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How workplaces can comply with the positive duty to eliminate sexual harassment

With enforcement powers behind the positive duty to eliminate sexual harassment due to commence, two practitioners have set out the best practices employers should consider to ensure their workplace has a safe, supportive, and accountable environment.

user iconNaomi Neilson 02 January 2024 Big Law
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From December, the Australian Human Rights Commission (AHRC) has the power to commence an inquiry if it reasonably suspects a workplace is not complying with the positive duty to eliminate sexual harassment, representing a fundamental shift in discrimination law.

Speaking on The Lawyers Weekly Show, Elevate Consulting Partners founder Prabha Nandagopal said sexual harassment prevention had been a top priority when the Respect@Work report was released, “but that’s dropped dramatically”.

“No industry or organisation is immune, yet it is falling down on the business agenda,” Ms Nandagopal said on the podcast.


Ms Nandagopal said with enforcement now active, workplaces should be ensuring leaders are responsible and accountable for eliminating sexual harassment by treating the issue “like any other business imperative that’s backed by meaningful action”.

“It starts with leaders understanding sexual harassment is not about a few bad eggs in the workplace or sexual desire gone wrong.

“This is a societal problem driven by gender inequality, power imbalances and misuse of power. [Workplaces] should be ensuring prevention measures are addressing those root causes,” she said.

Also speaking on The Lawyers Weekly Show, byrne∙dean strategy lead Samantha Mangwana explained there are seven standards all organisations will have to make sure they’re meeting to comply with the duty: leadership and culture, knowledge, risk assessment, support, response, monitoring, evaluation and transparency.

While the commission has “spelled it out really clearly”, Ms Mangwana also suggested organisations keep a “checklist” of steps at the ready as the enforcement period commences.

The first is taking a look at power imbalances in the workplace, particularly as “abuse of power is at the core of sexual harassment”.

“Power isn’t just about seniority in the workplace, though obviously senior people have more power than junior people.

“Sometimes power can go with people who are big billers in a law firm, or perhaps they have sway over clients or other influence over other senior figures, or perhaps they’ve been around for a long time, or are popular,” Ms Mangwana clarified on the podcast.

“That signals to us there is something to home in on here.”

Ms Mangwana said this does not mean workplaces will need to think about “ditching the management structure”, but instead take steps to counter the risks that are inherent within that structure.

“So, are there actually genuinely safe avenues for staff to speak up about sexual harassment in the workplace? Not just a policy that’s on the intranet, but something people genuinely have trust in?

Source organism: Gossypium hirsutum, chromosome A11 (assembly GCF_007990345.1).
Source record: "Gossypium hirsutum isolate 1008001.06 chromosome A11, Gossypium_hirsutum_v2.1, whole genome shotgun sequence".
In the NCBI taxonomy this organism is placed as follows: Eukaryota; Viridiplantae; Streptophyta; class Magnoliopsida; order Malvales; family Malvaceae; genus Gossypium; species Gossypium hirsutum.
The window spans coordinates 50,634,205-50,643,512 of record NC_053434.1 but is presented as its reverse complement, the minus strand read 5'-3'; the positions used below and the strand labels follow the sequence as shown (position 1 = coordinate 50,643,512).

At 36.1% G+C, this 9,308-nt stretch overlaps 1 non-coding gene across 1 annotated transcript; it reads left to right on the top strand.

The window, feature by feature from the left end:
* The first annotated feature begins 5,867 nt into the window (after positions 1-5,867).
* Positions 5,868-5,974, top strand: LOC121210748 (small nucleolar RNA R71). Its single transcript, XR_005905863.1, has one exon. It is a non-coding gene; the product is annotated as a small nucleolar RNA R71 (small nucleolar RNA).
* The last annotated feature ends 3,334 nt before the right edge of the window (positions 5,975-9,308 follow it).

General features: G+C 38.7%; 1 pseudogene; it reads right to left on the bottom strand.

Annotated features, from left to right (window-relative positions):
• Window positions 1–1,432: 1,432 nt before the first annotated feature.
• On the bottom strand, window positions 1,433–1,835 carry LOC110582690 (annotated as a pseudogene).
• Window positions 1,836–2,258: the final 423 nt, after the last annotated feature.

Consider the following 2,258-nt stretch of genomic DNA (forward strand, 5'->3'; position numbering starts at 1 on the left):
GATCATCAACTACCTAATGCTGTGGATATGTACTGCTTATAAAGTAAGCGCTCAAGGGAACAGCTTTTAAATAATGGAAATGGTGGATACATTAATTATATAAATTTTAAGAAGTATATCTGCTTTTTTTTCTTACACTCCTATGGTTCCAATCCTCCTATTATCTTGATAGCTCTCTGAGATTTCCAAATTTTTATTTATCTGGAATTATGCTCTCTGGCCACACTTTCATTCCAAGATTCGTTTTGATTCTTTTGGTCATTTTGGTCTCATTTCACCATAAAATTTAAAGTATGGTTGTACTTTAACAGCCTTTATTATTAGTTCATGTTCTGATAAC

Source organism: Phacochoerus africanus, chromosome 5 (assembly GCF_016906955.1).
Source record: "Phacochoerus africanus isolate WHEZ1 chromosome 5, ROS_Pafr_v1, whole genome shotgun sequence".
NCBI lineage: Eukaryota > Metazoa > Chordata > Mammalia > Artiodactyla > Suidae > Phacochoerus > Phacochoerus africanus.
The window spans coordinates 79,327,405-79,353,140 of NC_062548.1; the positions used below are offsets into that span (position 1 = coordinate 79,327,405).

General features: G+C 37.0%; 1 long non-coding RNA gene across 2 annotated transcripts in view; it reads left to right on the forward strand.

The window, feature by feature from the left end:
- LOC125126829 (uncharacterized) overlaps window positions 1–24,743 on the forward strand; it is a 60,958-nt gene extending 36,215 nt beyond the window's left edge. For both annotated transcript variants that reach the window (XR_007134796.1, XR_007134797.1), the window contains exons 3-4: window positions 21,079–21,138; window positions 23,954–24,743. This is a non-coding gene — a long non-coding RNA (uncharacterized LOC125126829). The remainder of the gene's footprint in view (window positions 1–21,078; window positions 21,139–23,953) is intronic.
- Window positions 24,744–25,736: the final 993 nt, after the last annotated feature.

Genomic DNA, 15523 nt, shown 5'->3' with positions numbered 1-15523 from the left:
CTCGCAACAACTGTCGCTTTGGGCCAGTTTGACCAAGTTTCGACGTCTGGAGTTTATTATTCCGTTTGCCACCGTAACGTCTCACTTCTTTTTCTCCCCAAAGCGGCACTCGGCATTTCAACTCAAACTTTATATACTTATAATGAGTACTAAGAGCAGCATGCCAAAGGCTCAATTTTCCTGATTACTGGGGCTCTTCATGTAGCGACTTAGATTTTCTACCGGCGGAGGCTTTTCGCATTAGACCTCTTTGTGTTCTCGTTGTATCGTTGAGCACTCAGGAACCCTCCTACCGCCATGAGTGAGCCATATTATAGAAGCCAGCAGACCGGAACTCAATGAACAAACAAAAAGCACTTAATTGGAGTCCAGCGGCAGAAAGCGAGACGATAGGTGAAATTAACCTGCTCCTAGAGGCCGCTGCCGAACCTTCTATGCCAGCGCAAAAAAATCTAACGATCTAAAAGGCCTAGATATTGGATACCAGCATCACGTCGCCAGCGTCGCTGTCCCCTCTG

“If concerns are raised about senior people, about clients, it’s important that, given the hierarchy, absolutely everyone is held accountable and to the same standards,” Ms Mangwana said.

The other big area to consider is gender inequality, she said.

Ms Mangwana explained this is not just in the numerical domination of men to women, but in issues such as the gender pay gap and the uneven gender divide within senior management levels.

Ms Nandagopal said organisations tend to their diversity efforts on entry-level positions, and while workplaces are seeing more gender-diverse graduates, “senior leadership and boards are still homogeneous, so organisations need to be integrating”.

“It’s usually because of a cultural bias and structural inequalities, and in the unconscious bias in recruitment, retention and promotion processes,” Ms Nandagopal said on the episode.

Ms Nandagopal said another important consideration is how a workplace responds to reports of sexual harassment.

“[Workplaces should be] ensuring the aim is to minimise harm to impacted individuals and offer support rather than responding through a lens of legal and reputational risks, which is still what I’m finding organisations are doing,” Ms Nandagopal said.

Related to this, Ms Mangwana said there should be a discussion about who will have “direct responsibility” for this.

“That might be speaking to the board or the partnership about what’s happening, what the findings are so far, what actions are being taken, and then flowing on from that to communicate more widely with the restore the firm,” Ms Mangwana said.

Finally, Ms Mangwana said not to panic.

“Lawyers can take a deep breath here; this is manageable.

“I have noticed many organisations do panic when it comes to dealing with sexual harassment, as if it has come out of thin air with no warning, and they don’t know where on earth to start.

“But really, the lessons from the approach of the commission and what’s been put together is a clear methodology, and it really does work,” Ms Mangwana said.

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